What are they?

Four main forms of Motor Neurone Disease exist, each one of them affects those who suffer from it differently. There is often a lot of crossover between the different forms, so although it can be beneficial to categorise the various forms in which the disease manifests, in practice it isn’t necessarily that simple to delineate.

Amyotrophic lateral sclerosis (ALS)

ALS is by far the commonest type of MND, it involves both the lower and upper neurones. This type of the condition is primarily identified by loss of strength and muscle wastage in the patient’s limbs. You may notice that you trip when you walk or start to drop things more often. The normal life expectancy with this form of MND is between two and five years after the initial manifestation of its symptoms.

Progressive bulbar palsy (PBP)

This affects about twenty five percent of people who are diagnosed, again both the lower and upper motor neurones are involved. Its symptoms can include slurred speech and difficulty in swallowing. The average expected period of life is anywhere from six months to three years from the first symptoms occurring with this form of MND.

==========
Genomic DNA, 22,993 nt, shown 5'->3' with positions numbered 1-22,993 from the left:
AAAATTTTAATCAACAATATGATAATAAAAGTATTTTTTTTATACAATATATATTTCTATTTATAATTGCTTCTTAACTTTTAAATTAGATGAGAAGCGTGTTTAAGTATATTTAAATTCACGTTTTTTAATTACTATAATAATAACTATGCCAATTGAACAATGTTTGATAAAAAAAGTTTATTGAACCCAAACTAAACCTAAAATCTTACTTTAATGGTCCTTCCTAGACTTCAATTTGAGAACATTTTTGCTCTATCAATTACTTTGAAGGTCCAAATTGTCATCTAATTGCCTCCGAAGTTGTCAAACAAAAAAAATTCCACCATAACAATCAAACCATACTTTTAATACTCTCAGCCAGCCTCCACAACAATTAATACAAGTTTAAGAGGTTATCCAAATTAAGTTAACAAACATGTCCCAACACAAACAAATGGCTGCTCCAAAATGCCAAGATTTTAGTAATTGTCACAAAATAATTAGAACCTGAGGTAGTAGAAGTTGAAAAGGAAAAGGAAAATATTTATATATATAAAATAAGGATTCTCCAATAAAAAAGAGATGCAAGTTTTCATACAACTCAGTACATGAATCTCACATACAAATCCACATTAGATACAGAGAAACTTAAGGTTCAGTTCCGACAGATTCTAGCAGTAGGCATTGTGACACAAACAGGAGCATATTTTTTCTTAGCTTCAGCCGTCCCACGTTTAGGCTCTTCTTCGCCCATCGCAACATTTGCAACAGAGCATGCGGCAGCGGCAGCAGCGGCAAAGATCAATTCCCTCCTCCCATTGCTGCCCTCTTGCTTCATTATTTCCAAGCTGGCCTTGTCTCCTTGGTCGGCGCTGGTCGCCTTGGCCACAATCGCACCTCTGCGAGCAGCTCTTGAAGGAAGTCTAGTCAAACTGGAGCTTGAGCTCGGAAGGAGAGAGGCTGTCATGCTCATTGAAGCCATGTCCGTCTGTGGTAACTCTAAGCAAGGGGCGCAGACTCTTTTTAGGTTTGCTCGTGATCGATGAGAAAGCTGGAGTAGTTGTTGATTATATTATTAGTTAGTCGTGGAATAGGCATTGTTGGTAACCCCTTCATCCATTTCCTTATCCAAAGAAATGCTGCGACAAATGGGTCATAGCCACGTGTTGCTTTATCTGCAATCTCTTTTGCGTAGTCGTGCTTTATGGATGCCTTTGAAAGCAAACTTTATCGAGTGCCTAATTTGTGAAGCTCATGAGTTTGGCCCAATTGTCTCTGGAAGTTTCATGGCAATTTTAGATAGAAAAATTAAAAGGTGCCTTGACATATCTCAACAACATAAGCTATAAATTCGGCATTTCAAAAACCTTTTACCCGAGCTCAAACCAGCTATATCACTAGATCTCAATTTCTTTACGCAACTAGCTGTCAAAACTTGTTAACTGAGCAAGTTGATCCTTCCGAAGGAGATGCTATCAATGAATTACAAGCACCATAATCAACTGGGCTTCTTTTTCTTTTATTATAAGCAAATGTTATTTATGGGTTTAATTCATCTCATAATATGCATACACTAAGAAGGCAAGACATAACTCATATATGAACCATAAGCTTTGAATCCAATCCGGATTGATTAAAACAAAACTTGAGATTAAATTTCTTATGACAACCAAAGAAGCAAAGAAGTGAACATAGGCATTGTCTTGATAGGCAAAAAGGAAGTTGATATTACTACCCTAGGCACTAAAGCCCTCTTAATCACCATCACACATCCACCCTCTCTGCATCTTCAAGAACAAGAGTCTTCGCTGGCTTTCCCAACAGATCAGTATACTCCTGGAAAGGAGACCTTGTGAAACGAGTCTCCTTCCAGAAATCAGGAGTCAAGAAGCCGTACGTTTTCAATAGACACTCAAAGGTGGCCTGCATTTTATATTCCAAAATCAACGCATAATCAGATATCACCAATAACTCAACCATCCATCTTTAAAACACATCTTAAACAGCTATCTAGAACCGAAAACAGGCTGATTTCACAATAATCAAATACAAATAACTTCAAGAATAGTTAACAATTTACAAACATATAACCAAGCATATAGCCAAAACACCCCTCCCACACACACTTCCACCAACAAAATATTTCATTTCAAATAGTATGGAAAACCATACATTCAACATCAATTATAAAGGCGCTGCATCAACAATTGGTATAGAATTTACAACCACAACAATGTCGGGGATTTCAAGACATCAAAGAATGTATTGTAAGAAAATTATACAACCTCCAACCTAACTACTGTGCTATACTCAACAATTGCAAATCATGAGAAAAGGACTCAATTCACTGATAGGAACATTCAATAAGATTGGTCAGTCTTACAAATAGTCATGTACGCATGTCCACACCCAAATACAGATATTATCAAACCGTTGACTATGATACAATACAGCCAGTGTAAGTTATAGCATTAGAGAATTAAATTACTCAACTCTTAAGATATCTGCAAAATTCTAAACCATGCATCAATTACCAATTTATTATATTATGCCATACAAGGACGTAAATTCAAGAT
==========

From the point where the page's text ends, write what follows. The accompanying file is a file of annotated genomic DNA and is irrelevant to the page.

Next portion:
Progressive muscular atrophy (PMA)

This type is rarer, present in only a few MND sufferers, it mainly damages the lower motor neurones. The early symptoms of this form may first manifest themselves as a loss of strength or manual dexterity with your hands. Most sufferers of PMA live for upwards of five years.

Primary lateral sclerosis (PLS)

This is an extremely rare type of MND which involves only the upper motor neurones, causing primarily loss of strength in the patient’s lower limbs, though some sufferers also have a loss of manual dexterity in their hands and/or problems with their speech. Life expectancy with this form of the disease could generally be normal, although it may be shortened, this is dependent on if the PLS then progresses into ALS.

The rarer types of MND

As the rarer forms of MND, PMA and PLS only affect a few people (5% and 0.5% of MND sufferers respectively). This may mean that people with these types of MND can feel quite alone as it is unlikely they will have chance to come into contact with many more people with their condition.

Combined with the fact that these forms of MND behave quite differently in the beginning stages to the more common types, people can be left frustrated and bewildered as there is less information available and less chance to meet others who share their condition and may be able to offer suggestions or even just companionship as people who have the same experiences of living with these variants.

Both are rarer, slower progressive forms of MND, PMA affecting the lower motor neurones and PLS the upper. More information on each can be found in their relevant sections.